The FINANCIAL — In September 2020, the euro area seasonally-adjusted unemployment rate was 8.3%, stable compared with August 2020 and up from 7.5% in September 2019. The EU unemployment rate was 7.5% in September 2020, stable compared with August 2020 and up from 6.6% i
Eurostat estimates that 15.990 million men and women in the EU, of whom 13.612 million in the euro area, were unemployed in September 2020. Compared with August 2020, the number of persons unemployed increased by 42 000 in the EU and by 75 000 in the euro area. Compared with September 2019, unemployment rose by 1.811 million in the EU and by 1.376 million in the euro area.
In September 2020, 2.995 million young persons (under 25) were unemployed in the EU, of whom 2.451 million were in the euro area. In September 2020, the youth unemployment rate was 17.1% in the EU and 17.6% in the euro area, down from 17.8% and 18.3% respectively in the previous month. Compared with August 2020, youth unemployment decreased by 97 000 in the EU and by 77 000 in the euro area. This decrease should be interpreted with caution: it might be explained by some young persons not actively seeking employment until the situation improves in the labour market. Compared with September 2019, youth unemployment increased by 259 000 in the EU and by 202 000 in the euro area.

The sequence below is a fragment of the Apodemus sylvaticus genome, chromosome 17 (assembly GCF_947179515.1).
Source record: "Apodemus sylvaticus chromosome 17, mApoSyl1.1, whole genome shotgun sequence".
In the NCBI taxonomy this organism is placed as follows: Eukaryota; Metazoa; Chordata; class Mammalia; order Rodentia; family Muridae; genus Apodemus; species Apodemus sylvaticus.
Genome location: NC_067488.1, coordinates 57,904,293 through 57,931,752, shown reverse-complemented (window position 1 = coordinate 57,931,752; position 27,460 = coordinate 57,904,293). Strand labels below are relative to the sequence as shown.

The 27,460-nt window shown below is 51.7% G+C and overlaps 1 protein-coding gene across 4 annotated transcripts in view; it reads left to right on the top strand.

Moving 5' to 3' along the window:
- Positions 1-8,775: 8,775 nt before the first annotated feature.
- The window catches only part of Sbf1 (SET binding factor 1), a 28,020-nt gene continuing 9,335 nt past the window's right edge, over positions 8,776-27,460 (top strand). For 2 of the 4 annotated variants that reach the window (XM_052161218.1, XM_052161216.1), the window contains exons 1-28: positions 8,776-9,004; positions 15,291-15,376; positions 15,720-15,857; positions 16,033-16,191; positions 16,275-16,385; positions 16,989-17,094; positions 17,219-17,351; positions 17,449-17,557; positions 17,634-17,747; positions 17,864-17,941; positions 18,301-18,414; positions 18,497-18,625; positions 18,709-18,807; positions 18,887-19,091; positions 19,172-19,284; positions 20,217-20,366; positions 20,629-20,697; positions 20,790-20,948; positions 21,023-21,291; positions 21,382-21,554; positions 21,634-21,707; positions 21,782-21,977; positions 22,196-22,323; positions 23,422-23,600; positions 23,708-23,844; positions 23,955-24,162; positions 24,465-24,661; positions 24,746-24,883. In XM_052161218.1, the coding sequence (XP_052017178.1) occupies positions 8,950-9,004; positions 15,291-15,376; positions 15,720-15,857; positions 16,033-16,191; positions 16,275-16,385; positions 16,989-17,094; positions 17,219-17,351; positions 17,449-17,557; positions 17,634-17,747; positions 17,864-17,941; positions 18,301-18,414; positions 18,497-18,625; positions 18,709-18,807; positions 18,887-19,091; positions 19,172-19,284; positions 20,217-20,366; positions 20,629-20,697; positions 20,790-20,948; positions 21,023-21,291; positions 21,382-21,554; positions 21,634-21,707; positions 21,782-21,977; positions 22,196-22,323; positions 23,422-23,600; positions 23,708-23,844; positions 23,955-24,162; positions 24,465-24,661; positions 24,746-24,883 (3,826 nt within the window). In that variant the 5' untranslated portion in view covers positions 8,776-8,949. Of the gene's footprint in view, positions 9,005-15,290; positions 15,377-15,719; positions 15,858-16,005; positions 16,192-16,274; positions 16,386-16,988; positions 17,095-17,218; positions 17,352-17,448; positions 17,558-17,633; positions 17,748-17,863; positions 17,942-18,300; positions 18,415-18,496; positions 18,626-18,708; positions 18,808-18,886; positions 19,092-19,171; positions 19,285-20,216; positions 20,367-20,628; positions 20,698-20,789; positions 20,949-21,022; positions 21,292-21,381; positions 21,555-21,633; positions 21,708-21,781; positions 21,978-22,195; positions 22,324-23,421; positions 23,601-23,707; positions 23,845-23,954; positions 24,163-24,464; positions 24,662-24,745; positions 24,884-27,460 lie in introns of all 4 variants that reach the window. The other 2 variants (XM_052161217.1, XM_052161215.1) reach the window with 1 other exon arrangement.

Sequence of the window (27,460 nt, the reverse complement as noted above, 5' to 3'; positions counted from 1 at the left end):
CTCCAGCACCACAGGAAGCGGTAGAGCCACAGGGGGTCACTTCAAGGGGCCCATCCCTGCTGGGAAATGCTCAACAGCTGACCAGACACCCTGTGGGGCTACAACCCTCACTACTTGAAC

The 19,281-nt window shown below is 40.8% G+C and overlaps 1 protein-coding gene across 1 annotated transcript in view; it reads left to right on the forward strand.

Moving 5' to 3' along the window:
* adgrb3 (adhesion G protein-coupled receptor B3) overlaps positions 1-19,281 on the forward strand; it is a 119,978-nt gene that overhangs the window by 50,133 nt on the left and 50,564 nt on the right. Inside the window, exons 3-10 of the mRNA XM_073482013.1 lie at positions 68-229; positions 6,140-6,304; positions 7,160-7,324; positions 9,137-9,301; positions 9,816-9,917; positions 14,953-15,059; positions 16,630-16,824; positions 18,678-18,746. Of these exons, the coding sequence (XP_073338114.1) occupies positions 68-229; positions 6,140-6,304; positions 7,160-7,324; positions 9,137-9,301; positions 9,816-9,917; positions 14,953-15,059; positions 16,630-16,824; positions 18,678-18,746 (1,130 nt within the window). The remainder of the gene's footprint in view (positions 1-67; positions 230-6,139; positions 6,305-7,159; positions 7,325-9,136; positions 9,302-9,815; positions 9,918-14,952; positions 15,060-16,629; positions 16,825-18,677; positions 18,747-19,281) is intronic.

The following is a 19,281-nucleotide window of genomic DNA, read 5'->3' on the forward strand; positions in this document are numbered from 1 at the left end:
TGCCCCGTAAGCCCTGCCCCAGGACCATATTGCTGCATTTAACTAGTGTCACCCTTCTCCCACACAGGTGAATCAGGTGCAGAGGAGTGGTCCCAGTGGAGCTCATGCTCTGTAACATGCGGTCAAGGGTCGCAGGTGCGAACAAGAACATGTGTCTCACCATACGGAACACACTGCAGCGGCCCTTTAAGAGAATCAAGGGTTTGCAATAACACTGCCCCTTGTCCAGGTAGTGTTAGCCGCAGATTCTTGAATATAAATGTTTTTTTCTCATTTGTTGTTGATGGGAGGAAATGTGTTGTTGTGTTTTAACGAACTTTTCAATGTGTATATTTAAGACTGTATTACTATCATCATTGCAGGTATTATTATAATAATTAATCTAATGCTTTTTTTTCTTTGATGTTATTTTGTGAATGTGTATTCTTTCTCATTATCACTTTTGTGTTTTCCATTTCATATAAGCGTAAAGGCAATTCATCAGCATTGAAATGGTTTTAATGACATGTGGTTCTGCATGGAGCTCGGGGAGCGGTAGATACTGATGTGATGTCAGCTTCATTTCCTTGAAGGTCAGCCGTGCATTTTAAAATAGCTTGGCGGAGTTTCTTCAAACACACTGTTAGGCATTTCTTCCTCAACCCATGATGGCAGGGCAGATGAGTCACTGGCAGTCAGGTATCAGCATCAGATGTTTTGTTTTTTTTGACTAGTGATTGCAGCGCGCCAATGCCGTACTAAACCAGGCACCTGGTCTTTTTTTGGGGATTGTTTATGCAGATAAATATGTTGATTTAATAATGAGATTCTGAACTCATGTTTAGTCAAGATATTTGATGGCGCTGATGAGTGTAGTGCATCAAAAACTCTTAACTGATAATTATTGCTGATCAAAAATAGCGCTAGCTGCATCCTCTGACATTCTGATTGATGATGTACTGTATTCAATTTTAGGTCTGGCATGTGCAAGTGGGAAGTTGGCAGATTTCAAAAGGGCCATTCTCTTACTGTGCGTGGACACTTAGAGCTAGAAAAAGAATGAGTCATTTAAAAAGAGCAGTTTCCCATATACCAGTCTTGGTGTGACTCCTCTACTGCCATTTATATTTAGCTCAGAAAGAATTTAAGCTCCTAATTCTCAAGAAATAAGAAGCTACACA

Unemployment by gender
In September 2020, the unemployment rate for women was 7.9% in the EU, stable compared with August 2020. The unemployment rate for men was 7.1% in September 2020, also stable compared with August 2020. In the euro area, the unemployment rate for women increased from 8.8% in August 2020 to 8.9% in September 2020 while it decreased from 7.9% to 7.8% for men.
Additional labour market indicators
These estimates are based on the globally used International Labour Organisation standard definition of unemployment, which counts as unemployed people without a job who have been actively seeking work in the last four weeks and are available to start work within the next two weeks. The COVID-19 outbreak and the measures applied to combat it have triggered a sharp increase in the number of claims for unemployment benefits across the EU. At the same time, a significant part of those who had registered in unemployment agencies were no longer actively looking for a job or no longer available for work, for instance, if they had to take care of their children. This leads to discrepancies in the number of registered unemployed and those measured as unemployed according to the ILO definition. To capture in full the unprecedented labour market situation triggered by the COVID-19 outbreak, the data on unemployment have been complemented by additional indicators, e.g. underemployed part-time workers, persons seeking work but not immediately available and persons available to work but not seeking, released together with LFS data for the second quarter of 2020.